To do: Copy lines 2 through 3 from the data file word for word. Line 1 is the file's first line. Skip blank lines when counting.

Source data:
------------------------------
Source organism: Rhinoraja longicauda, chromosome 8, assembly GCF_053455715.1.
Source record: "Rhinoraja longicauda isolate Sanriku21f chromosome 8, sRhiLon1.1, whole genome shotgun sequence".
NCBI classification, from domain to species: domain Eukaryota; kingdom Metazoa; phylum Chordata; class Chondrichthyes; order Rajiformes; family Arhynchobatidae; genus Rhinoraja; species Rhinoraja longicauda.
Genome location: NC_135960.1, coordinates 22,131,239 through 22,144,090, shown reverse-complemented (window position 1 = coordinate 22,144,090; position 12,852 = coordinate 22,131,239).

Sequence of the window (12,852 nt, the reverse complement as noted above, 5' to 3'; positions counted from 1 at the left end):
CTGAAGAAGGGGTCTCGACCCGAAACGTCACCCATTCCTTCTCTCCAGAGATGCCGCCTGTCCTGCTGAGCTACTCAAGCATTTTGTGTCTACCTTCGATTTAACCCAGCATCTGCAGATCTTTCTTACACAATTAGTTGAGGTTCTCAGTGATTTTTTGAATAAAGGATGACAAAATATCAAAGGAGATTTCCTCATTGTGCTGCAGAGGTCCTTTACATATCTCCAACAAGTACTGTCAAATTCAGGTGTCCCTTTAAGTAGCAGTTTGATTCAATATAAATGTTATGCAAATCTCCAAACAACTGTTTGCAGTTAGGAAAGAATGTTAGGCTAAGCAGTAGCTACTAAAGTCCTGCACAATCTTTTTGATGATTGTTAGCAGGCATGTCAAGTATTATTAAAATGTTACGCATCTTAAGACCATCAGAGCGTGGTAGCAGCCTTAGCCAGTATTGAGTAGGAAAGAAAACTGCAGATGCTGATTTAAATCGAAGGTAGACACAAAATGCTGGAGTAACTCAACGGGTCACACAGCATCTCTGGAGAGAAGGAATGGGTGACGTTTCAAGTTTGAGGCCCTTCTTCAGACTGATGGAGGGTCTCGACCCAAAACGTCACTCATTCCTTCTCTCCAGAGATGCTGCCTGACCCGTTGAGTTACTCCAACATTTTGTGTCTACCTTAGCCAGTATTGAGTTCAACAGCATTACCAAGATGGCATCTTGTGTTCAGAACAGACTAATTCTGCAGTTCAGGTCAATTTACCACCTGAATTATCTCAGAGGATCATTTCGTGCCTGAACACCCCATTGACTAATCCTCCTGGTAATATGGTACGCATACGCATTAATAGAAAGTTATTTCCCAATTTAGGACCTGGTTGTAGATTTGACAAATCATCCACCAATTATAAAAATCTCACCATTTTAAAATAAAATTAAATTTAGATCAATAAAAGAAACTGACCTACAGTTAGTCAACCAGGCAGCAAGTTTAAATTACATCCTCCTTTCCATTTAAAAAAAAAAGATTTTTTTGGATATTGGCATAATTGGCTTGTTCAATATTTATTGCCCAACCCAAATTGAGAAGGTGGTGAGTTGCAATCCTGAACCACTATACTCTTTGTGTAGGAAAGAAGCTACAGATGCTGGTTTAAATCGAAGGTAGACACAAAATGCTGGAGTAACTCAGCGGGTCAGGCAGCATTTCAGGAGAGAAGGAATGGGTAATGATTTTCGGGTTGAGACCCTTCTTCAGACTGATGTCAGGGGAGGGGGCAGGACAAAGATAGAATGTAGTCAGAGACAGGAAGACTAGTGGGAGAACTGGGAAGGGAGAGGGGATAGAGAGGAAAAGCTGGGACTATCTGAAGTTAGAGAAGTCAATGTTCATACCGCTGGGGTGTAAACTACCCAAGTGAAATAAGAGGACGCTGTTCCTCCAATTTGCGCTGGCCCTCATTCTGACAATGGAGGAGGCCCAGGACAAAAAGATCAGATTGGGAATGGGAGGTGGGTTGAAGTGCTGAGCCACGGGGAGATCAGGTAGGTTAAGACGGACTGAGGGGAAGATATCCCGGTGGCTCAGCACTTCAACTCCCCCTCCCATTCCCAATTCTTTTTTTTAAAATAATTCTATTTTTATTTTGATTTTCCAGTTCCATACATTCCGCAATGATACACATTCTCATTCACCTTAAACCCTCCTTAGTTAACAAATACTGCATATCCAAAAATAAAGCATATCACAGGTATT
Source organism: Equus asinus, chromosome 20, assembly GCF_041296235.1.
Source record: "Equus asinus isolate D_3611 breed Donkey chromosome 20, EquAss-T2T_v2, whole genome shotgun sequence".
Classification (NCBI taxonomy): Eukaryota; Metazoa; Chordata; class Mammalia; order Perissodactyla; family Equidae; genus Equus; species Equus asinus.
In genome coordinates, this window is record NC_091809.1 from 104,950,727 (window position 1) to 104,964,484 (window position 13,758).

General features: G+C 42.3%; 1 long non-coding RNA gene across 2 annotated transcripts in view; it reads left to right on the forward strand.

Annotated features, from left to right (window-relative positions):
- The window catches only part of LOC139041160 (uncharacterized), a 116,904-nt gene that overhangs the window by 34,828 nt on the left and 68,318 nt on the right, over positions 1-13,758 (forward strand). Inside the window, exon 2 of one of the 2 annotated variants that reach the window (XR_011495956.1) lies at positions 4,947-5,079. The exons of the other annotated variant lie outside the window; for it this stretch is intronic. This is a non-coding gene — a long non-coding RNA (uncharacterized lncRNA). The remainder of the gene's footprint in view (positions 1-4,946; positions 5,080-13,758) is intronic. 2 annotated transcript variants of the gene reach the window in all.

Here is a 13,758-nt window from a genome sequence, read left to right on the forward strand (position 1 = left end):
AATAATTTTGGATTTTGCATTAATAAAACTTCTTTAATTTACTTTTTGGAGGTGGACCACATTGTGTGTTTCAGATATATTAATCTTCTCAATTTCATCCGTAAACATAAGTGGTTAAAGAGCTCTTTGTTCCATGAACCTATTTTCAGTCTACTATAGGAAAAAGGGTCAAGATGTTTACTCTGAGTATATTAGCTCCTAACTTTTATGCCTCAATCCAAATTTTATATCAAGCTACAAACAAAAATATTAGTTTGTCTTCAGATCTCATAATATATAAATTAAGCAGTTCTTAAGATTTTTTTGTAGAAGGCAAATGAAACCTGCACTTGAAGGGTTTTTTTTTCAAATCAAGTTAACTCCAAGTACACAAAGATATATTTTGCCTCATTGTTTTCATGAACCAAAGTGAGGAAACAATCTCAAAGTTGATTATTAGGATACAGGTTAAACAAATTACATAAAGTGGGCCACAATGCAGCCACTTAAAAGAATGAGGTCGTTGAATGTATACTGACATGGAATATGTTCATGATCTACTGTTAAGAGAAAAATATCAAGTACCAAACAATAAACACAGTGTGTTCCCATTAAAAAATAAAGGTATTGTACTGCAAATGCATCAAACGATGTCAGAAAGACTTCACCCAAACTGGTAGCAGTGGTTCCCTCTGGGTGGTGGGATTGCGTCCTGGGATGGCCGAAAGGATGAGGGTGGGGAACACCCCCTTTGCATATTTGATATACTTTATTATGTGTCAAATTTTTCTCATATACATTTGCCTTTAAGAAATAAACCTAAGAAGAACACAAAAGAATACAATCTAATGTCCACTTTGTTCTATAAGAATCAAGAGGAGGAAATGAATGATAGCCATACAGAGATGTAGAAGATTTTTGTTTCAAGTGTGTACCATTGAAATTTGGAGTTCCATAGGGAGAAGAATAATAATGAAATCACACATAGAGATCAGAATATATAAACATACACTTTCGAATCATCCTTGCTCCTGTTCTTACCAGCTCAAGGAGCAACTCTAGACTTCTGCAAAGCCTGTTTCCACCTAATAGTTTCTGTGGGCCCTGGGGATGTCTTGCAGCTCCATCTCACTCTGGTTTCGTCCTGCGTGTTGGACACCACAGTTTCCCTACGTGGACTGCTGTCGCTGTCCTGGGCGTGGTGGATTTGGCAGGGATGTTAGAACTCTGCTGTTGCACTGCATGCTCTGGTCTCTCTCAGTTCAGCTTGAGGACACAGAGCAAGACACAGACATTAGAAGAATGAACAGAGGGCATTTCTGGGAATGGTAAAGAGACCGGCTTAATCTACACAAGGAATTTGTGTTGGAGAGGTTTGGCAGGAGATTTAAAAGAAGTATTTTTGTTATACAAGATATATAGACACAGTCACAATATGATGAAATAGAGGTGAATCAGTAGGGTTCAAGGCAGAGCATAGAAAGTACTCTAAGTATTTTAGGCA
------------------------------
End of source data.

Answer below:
Source record: "Rhinoraja longicauda isolate Sanriku21f chromosome 8, sRhiLon1.1, whole genome shotgun sequence".
NCBI classification, from domain to species: domain Eukaryota; kingdom Metazoa; phylum Chordata; class Chondrichthyes; order Rajiformes; family Arhynchobatidae; genus Rhinoraja; species Rhinoraja longicauda.